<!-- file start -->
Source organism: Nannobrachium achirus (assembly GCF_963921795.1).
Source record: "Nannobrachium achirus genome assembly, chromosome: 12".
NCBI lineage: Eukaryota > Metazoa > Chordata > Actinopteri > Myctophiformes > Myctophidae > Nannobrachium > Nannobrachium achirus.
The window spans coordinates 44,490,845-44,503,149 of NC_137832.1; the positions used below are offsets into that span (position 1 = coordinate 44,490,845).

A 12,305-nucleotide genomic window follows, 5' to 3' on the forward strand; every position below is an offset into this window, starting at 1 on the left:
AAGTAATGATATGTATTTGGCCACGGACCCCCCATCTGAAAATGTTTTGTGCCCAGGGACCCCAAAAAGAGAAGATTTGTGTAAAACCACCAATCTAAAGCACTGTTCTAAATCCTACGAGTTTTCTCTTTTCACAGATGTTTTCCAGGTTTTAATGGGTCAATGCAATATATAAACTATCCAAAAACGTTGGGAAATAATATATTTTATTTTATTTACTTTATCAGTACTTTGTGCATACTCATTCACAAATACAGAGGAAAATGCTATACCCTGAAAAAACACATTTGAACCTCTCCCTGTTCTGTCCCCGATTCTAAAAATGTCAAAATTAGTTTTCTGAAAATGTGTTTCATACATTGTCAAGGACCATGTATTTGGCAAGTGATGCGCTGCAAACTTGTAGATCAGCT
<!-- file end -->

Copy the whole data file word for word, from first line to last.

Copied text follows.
Source organism: Nannobrachium achirus (assembly GCF_963921795.1).
Source record: "Nannobrachium achirus genome assembly, chromosome: 12".
NCBI lineage: Eukaryota > Metazoa > Chordata > Actinopteri > Myctophiformes > Myctophidae > Nannobrachium > Nannobrachium achirus.
The window spans coordinates 44,490,845-44,503,149 of NC_137832.1; the positions used below are offsets into that span (position 1 = coordinate 44,490,845).

A 12,305-nucleotide genomic window follows, 5' to 3' on the forward strand; every position below is an offset into this window, starting at 1 on the left:
AAGTAATGATATGTATTTGGCCACGGACCCCCCATCTGAAAATGTTTTGTGCCCAGGGACCCCAAAAAGAGAAGATTTGTGTAAAACCACCAATCTAAAGCACTGTTCTAAATCCTACGAGTTTTCTCTTTTCACAGATGTTTTCCAGGTTTTAATGGGTCAATGCAATATATAAACTATCCAAAAACGTTGGGAAATAATATATTTTATTTTATTTACTTTATCAGTACTTTGTGCATACTCATTCACAAATACAGAGGAAAATGCTATACCCTGAAAAAACACATTTGAACCTCTCCCTGTTCTGTCCCCGATTCTAAAAATGTCAAAATTAGTTTTCTGAAAATGTGTTTCATACATTGTCAAGGACCATGTATTTGGCAAGTGATGCGCTGCAAACTTGTAGATCAGCT